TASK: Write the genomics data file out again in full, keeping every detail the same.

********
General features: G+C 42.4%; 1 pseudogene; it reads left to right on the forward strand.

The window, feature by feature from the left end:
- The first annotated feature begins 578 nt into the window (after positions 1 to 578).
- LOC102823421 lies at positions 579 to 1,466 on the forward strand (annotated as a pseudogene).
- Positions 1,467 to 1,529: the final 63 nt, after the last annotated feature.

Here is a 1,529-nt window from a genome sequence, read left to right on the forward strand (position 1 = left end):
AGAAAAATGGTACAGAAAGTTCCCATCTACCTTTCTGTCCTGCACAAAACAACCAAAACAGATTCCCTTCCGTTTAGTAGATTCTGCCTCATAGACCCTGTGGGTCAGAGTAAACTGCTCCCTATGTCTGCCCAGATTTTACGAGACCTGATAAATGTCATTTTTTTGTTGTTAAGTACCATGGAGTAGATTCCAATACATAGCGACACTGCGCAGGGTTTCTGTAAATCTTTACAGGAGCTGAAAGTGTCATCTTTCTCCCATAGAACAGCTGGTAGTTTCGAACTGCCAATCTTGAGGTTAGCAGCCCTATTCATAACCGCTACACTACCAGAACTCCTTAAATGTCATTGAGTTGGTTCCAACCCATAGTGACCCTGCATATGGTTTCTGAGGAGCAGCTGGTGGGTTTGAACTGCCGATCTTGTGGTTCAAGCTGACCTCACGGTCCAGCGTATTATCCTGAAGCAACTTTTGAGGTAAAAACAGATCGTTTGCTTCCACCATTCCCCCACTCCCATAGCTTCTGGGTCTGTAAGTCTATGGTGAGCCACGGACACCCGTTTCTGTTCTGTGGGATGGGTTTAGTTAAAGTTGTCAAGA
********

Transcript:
General features: G+C 42.4%; 1 pseudogene; it reads left to right on the forward strand.

The window, feature by feature from the left end:
- The first annotated feature begins 578 nt into the window (after positions 1 to 578).
- LOC102823421 lies at positions 579 to 1,466 on the forward strand (annotated as a pseudogene).
- Positions 1,467 to 1,529: the final 63 nt, after the last annotated feature.

Here is a 1,529-nt window from a genome sequence, read left to right on the forward strand (position 1 = left end):
AGAAAAATGGTACAGAAAGTTCCCATCTACCTTTCTGTCCTGCACAAAACAACCAAAACAGATTCCCTTCCGTTTAGTAGATTCTGCCTCATAGACCCTGTGGGTCAGAGTAAACTGCTCCCTATGTCTGCCCAGATTTTACGAGACCTGATAAATGTCATTTTTTTGTTGTTAAGTACCATGGAGTAGATTCCAATACATAGCGACACTGCGCAGGGTTTCTGTAAATCTTTACAGGAGCTGAAAGTGTCATCTTTCTCCCATAGAACAGCTGGTAGTTTCGAACTGCCAATCTTGAGGTTAGCAGCCCTATTCATAACCGCTACACTACCAGAACTCCTTAAATGTCATTGAGTTGGTTCCAACCCATAGTGACCCTGCATATGGTTTCTGAGGAGCAGCTGGTGGGTTTGAACTGCCGATCTTGTGGTTCAAGCTGACCTCACGGTCCAGCGTATTATCCTGAAGCAACTTTTGAGGTAAAAACAGATCGTTTGCTTCCACCATTCCCCCACTCCCATAGCTTCTGGGTCTGTAAGTCTATGGTGAGCCACGGACACCCGTTTCTGTTCTGTGGGATGGGTTTAGTTAAAGTTGTCAAGA